Immediately after the Gorgon was beheaded, the winged horse Pegasus sprung out from her neck. In the Theogony, Hesiod also mentions that the golden giant Chrysaor, who was born with a golden sword in his hand, emerged from the severed neck of Medusa. Medusa’s sisters also arrived on the scene around the same time and chased Perseus. But the hero escaped by using the Cap of Invisibility. Some versions of the myth say he took Pegasus with him as well.
After this, Perseus flew away via Hermes’ sandals or Pegasus, setting course for Seriphus. But he had several other exciting events before returning to the island. Although Perseus may be at the center of these stories, it could be argued that it is the transformative powers of Medusa’s severed head that played a pivotal role in the hero’s subsequent adventures.
Pegasus emerges from the body of Medusa. ‘The Perseus Series: The Death of Medusa I’ by Edward Burne-Jones. (Public Domain)
The Powers of Medusa’s Head
When the blood dripped from Medusa’s head onto the plains of Libya, each drop of blood transformed into venomous serpents. The power of Medusa’s head is seen again when Perseus encountered the Titan Atlas. When Perseus asked Atlas for a place to rest for a short while, his request was refused. Knowing that he would not be able to defeat the Titan with brute force alone, he took out Medusa’s head and Atlas was turned into a mountain.
Perseus also encountered Andromeda, the daughter of the Aethiopian king Cepheus and his wife Cassiopeia. Using Medusa’s head, Perseus succeeded in rescuing the princess, who was being sacrificed to Cetus, a sea monster sent by Poseidon to punish Cassiopeia for boasting that her daughter was more beautiful than the Nereids. Medusa’s petrifying power is also used on Phineus, Andromeda’s uncle whom she was betrothed to, Proetus, the usurper of the throne of Argos, and finally Polydectes himself. Perseus’ friend Dictys took the throne and, now finished with the relic, Perseus gave Medusa’s head to Athena, who wears it on her aegis whenever she goes into battle.
Perseus Confronting Phineus with the Head of Medusa by Sebastiano Ricci. (Public Domain)
Keeping the Medusa Myth Alive
Although Medusa is commonly regarded as a monster, her head is often seen as a protective amulet that would keep evil away. In fact, the name Medusa comes from an ancient Greek verb meaning “to guard or protect.”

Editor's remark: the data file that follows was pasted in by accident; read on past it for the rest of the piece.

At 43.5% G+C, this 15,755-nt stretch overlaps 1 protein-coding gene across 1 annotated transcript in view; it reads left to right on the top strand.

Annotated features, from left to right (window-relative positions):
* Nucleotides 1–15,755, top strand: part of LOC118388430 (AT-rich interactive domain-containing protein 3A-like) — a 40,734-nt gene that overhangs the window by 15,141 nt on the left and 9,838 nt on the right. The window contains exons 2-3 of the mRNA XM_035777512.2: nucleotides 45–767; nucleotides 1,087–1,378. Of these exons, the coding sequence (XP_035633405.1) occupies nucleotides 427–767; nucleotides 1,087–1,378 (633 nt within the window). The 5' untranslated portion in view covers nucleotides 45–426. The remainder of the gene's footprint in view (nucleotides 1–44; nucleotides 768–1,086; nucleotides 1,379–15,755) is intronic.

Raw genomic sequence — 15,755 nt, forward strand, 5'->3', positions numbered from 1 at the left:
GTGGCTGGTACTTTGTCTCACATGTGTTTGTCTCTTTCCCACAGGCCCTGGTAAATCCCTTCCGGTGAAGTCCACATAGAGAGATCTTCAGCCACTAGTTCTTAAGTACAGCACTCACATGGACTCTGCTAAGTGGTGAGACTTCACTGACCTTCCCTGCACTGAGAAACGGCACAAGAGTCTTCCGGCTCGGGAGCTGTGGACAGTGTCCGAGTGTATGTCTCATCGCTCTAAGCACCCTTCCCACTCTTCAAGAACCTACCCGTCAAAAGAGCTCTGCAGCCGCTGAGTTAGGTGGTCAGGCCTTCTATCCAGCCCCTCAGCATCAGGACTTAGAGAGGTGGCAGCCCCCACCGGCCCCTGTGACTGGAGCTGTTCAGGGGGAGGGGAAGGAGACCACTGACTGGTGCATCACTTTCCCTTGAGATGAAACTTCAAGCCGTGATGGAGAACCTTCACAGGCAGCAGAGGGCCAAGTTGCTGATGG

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The image of Medusa’s head can be seen in numerous Greek and subsequent Roman artifacts such as shields, breastplates, and mosaics. One such example of a protective Medusa head pendant appeared in the form of a late 2nd to 4th century AD Roman artifact recently unearthed in the Cambridgeshire countryside . A 2,000-year-old marble head of Medusa was found not too long ago at a former Roman commercial center in Turkey as well. There are also numerous coins that bear not only the imagery of Perseus holding the head of Medusa, but also the head in its own right.
A Roman cameo of Medusa’s head from the 2nd or 3rd century. (Sailko/CC BY SA 3.0)
Today, the most well-known image of Medusa’s head belongs perhaps to the logo of the Italian fashion company, Versace. And let’s not forget that Medusa also made headline gaming news in the not so distant past as a tough boss battle for players in the newest game of the popular Assassin’s Creed franchise . These factors remind us that myths of the ancient world are still alive and with us in the modern world.
Top Image: Detail of a modern representation of Medusa. Source: Riordan Wiki
Updated on January 20, 2021.
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[West, M. L. (trans.), 1988. Hesiod’s Theogony and Works and Days, Oxford: Oxford University Press.]
Ovid, Metamorphoses [Online]
[Garthm S., Dryden, J., et al (trans.), 1717. Ovid’s Metamorphoses.]
Available at: http://classics.mit.edu/Ovid/metam.html
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Available at: http://www.ancientcoinage.org/perseus-and-medusa.html